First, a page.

Sunday, May 14, 2017

Review of recent fiction by Spencer Dryden and Emmanuelle de Maupassant

Great writing is a turn-on in and of itself, as surely as lively intelligence and a wicked sense of humor. I’m far less particular about subgenre, erotic flavor or kink than I am about quality of writing. Tell me a story about anything you like, but tell it well, tell it articulately, assuredly, vividly, and, most of all, originally. Do all this and I am likely to be delighted.

I was decidedly pleased to spend time recently with a couple new-ish titles from two gifted and highly intelligent writers: Highland Pursuits by Emmanuelle de Maupassant and The Gueschtunkina Ray Gun by Spencer Dryden.  These two stories are about as different from each other as it’s possible to imagine, nothing whatsoever alike in terms of length, narrative sensibility, style, point-of-view, or character development. But both gave me extended moments of pleasant laughter even as they impressed me with their craftspersonship and their respective authors’ assured command of language.

Highland Pursuits by Emmanuelle de Maupassant

Set in the Britain of 1928, Highland Pursuits begins as a feather-light Wodehouse-ian romp liberally crossed with elements of Downton Abbey and Upstairs, Downstairs. Lovely, young, and reluctantly eligible Ophelia rejects her upper-class twit of a suitor in London and is summarily packed off to the Scottish highlands to “come to her senses” spending the summer on her grandmother’s manor estate. Ophelia hardly fits the mold of a typical Wodehouse leading lady; she is neither an insufferable battle-axe nor a doe-eyed ditz, though she encounters her share of the like in her travels, along with effusively pretentious artists, foreign scoundrels, loudmouthed Americans, dirty old men, titled eccentrics, and divers members of the aristocratic huntin’-shootin’ set.

But it’s the handsome estate manager Hamish who catches Ophelia’s eye. Hamish, of course, possesses all the characteristics of the perfect romance hero; impossibly good-looking (especially in a kilt), macho, sometimes gallant, but also brooding and darkly aloof as he nurses a broken heart from his past. You KNOW how this is going to turn out, right? Yet, it’s in the “getting there” that this superbly crafted story shines.

If I have any complaints about Highland Pursuits, it is that the tone becomes decidedly less lighthearted towards the middle, whence, consequently, the pacing seems to flag. Where do all the wonderful jokes go—even the delightful antics of Ophelia’s cairn terrier Pudding? It’s all-too serious of a sudden, perhaps because, knowing how stories like this are supposed to end, it’s necessary to spin out the dramatic irony for a spell. This inconsistency in tone is ameliorated to some degree by the quality of the writing, and, perhaps, most people, who read considerably faster than I, won’t even notice. Still, 'tis ne’ bu’ a wee quibble considering the excellence of the whole.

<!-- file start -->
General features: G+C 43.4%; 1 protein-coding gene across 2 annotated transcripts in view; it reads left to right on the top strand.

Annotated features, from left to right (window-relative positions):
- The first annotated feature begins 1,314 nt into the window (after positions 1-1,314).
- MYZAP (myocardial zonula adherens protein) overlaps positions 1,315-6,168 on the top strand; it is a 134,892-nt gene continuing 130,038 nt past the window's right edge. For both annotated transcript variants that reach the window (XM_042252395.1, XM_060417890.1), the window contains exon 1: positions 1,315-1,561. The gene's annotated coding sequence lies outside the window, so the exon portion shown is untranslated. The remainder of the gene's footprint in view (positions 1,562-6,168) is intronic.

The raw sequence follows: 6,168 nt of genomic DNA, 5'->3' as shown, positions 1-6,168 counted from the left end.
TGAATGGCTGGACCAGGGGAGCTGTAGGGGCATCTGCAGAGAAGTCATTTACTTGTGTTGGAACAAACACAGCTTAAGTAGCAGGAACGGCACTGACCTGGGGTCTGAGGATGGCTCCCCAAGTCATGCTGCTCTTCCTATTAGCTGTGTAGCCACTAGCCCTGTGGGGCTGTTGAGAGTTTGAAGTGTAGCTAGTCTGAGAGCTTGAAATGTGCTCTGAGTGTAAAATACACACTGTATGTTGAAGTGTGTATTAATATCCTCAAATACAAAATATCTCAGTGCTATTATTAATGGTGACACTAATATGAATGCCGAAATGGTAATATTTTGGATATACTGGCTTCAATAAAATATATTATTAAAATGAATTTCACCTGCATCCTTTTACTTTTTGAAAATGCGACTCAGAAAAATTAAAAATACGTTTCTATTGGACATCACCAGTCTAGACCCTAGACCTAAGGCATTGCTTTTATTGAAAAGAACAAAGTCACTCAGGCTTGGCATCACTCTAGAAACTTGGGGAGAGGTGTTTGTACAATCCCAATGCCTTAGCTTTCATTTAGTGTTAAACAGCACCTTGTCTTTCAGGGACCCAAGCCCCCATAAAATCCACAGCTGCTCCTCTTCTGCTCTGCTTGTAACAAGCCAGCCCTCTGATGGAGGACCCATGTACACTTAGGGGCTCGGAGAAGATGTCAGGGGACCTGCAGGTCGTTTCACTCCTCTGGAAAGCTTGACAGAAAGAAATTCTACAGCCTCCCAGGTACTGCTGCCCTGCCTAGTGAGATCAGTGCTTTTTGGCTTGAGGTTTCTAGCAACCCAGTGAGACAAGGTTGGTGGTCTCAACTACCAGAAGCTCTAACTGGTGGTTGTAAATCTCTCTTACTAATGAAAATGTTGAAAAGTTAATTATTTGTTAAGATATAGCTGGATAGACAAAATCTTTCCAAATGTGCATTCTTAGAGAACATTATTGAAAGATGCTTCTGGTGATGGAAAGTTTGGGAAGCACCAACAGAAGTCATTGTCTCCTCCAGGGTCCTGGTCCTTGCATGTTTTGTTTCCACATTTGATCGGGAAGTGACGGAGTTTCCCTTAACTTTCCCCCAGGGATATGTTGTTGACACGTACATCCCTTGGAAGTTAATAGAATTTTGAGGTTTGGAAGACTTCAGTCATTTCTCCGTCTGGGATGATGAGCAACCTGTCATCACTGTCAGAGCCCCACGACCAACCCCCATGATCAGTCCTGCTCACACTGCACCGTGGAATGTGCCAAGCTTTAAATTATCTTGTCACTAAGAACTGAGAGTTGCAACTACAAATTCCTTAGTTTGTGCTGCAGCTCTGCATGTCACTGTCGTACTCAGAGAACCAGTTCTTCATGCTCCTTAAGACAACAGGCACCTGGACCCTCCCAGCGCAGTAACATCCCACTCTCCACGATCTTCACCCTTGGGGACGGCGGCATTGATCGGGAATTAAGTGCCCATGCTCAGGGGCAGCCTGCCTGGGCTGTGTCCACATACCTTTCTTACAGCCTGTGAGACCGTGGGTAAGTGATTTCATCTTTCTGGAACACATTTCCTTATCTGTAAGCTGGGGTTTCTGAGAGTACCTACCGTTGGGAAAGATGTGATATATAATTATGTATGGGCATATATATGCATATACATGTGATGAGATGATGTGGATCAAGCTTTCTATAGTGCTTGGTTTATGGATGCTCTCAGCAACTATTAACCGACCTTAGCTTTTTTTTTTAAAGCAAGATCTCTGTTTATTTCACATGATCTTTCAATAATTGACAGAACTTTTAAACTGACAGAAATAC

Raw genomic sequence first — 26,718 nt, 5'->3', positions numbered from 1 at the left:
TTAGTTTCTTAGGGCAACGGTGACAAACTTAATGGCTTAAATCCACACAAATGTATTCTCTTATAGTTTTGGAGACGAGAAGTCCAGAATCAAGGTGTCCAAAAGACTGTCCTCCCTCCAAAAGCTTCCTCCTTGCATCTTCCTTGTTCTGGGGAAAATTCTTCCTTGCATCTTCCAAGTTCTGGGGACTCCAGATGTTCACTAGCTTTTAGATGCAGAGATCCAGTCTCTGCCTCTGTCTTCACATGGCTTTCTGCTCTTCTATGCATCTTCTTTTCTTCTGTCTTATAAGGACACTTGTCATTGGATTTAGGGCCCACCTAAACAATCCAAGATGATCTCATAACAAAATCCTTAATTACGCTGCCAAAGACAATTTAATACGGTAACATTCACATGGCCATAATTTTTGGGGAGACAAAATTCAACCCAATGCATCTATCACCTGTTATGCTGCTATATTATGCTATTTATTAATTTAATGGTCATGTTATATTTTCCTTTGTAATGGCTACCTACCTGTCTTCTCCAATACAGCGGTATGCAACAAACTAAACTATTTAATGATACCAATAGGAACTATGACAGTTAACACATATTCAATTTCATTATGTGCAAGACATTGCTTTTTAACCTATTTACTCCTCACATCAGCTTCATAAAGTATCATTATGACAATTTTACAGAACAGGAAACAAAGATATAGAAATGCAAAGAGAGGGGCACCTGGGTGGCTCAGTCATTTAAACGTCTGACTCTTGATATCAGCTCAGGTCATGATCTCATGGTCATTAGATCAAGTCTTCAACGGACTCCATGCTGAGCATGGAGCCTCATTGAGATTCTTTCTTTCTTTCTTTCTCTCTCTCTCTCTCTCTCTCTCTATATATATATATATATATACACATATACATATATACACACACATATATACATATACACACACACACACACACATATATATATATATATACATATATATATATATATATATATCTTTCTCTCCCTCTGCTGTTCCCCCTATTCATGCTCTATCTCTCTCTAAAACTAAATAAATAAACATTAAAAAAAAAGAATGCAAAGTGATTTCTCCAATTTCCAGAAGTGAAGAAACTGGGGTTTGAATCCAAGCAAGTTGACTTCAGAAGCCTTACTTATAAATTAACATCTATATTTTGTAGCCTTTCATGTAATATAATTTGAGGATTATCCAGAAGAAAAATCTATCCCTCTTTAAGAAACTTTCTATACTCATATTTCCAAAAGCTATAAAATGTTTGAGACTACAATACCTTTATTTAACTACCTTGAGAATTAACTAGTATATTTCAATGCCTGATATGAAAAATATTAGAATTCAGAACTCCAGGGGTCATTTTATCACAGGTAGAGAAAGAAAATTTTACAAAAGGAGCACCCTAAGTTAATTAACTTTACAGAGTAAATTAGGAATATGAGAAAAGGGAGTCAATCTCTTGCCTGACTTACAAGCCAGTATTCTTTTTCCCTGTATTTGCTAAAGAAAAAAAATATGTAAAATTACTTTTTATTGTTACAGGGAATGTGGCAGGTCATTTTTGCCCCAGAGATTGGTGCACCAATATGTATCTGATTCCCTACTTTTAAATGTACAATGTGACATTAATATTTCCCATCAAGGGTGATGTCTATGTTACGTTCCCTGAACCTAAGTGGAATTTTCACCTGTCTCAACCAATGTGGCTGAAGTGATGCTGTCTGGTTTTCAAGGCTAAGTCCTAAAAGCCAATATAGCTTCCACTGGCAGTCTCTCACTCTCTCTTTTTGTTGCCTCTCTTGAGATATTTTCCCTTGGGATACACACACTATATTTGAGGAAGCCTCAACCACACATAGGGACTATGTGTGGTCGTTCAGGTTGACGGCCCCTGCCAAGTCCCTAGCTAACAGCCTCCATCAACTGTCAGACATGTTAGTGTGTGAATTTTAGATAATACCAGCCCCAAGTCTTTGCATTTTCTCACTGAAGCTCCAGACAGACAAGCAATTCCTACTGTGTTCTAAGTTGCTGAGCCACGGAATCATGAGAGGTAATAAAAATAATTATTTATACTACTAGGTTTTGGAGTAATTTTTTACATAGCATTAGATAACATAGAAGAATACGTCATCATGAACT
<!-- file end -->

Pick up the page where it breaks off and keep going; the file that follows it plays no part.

Highly recommended!





The Gueschtunkina Ray Gun by Spencer Dryden

This wry little tale riffs on one of the oldest and most familiar of all male fantasies, the quest for a magical shortcut to the heart of female desire. Drawing on the tradition of pulp sci-fi and classic men’s-magazine entertainments, Spencer Dryden gives readers a lighthearted fantasy about a horny grad student’s encounter with a time-traveling monk from a bleak matriarchal future. (Dryden’s use of natural, snappy dialogue is most impressive!) In a last-ditch effort to save some vestige of male-ness, the monk gifts the grad student with a mysterious artifact, the gueschtunkina ray gun, which, when fired at a female subject, makes her instantly amenable to just about anything a guy is up for. According to the monk, a certain ball-busting female professor is in dire need of a good “gueschtunkining” if the balance between the sexes is to be preserved, and it falls to our valiant grad student to do the honors—or take one for the team as the case may be. Fun!!!



As much as I enjoyed this story, I wish Dryden had taken better advantage of his entertaining premise. There are all sorts of possibilities for erotic hijinks and bawdy humor here, but the storyline is so rigidly linear, so focused on getting in and getting out, that the notion of artful complication, conflict, a bit of trouble along the journey, making the final reward so much sweeter, seems to have eluded the author. The story, entertaining as it is, is simply too short.

Nonetheless, this is a highly enjoyable, rewarding, and occasionally even thought-provoking effort, perhaps Spencer Dryden’s best to date. Enthusiastically recommended.




Sunday, April 23, 2017

Review of 'Wanderlust: A Literary Erotica Anthology' (ed. Megan Lewis)

I think it was Ernest Hemingway who said that short story writers are mostly frustrated poets. I can’t recall if Hemingway meant this as a good thing or not, but it is certainly easy to see his point after exploring editor Megan Lewis’ Wanderlust, a collection of thirteen short stories in which literary erotic prose is often taken to its lyrical limits—and that definitely is a good thing.